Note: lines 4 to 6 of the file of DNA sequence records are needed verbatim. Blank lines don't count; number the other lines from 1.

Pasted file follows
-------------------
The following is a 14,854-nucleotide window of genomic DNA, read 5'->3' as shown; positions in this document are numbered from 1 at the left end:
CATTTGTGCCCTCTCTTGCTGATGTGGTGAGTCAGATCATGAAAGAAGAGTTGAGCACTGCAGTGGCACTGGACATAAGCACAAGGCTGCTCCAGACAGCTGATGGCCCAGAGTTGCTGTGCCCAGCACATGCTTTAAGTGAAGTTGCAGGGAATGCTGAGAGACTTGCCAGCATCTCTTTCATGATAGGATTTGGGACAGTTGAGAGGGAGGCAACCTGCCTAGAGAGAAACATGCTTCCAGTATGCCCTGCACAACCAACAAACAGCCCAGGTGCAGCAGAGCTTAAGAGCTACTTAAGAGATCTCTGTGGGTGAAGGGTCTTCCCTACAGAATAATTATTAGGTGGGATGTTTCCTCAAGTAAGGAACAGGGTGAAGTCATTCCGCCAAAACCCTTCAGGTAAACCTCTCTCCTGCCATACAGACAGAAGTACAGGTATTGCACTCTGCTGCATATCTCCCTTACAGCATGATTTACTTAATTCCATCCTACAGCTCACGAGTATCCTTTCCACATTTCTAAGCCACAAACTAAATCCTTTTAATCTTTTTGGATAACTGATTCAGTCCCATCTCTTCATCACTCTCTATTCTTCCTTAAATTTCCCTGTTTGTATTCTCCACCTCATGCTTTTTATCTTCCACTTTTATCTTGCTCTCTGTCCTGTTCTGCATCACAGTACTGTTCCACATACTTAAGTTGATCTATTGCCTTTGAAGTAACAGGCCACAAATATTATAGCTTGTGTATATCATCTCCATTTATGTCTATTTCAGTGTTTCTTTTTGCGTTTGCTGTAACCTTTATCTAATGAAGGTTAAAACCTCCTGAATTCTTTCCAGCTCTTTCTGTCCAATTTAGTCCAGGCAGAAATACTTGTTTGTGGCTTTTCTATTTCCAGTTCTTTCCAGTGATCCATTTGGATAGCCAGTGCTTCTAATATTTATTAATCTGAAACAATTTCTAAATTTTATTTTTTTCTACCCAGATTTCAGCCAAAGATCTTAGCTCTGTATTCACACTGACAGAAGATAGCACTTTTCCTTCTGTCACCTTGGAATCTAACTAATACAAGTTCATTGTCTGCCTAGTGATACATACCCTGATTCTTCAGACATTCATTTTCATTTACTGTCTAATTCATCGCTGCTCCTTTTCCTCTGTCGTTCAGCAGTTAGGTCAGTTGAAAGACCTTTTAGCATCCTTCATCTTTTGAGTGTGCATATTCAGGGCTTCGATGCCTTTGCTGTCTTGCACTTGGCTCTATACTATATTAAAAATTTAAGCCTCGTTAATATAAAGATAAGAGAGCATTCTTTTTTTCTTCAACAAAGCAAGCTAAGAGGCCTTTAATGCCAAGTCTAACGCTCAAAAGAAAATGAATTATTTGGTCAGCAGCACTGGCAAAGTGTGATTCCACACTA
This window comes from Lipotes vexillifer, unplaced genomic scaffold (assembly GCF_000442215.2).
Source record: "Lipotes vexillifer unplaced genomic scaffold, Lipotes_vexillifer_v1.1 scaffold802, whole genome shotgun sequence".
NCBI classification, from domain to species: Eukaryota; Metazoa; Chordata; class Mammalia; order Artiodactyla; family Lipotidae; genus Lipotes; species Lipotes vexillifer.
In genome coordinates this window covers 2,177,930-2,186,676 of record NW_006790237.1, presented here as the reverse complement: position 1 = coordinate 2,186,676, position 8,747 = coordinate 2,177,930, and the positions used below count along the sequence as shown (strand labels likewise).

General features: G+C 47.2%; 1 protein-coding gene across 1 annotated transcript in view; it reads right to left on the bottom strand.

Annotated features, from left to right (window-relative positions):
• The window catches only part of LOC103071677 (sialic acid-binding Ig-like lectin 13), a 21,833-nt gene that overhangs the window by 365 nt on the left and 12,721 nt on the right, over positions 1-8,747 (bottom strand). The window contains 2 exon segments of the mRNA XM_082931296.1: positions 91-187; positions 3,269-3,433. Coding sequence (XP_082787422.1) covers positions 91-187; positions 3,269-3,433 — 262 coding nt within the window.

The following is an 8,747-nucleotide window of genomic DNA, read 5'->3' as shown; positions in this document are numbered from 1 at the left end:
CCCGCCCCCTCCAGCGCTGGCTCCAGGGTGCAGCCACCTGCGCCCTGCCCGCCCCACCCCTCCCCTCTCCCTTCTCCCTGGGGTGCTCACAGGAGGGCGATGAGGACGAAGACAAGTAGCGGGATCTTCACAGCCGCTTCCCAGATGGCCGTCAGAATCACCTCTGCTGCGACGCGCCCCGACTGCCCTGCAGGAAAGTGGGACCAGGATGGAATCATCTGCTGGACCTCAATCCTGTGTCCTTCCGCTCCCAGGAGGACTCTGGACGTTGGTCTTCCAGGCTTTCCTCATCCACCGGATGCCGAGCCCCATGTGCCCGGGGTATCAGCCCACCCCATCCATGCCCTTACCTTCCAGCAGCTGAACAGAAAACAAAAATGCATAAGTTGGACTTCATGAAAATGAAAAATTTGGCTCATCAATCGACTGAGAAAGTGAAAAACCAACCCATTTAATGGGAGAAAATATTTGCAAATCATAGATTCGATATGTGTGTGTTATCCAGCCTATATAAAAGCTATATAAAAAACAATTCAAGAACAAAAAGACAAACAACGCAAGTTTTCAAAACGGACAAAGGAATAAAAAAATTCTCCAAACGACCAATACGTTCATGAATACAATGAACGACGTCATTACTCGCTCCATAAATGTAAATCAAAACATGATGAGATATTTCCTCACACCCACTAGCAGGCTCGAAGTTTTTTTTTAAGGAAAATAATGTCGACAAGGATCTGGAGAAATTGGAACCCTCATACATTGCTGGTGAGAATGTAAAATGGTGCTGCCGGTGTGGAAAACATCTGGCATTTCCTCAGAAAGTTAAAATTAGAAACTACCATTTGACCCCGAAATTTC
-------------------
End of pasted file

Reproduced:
Source record: "Lipotes vexillifer unplaced genomic scaffold, Lipotes_vexillifer_v1.1 scaffold802, whole genome shotgun sequence".
NCBI classification, from domain to species: Eukaryota; Metazoa; Chordata; class Mammalia; order Artiodactyla; family Lipotidae; genus Lipotes; species Lipotes vexillifer.
In genome coordinates this window covers 2,177,930-2,186,676 of record NW_006790237.1, presented here as the reverse complement: position 1 = coordinate 2,186,676, position 8,747 = coordinate 2,177,930, and the positions used below count along the sequence as shown (strand labels likewise).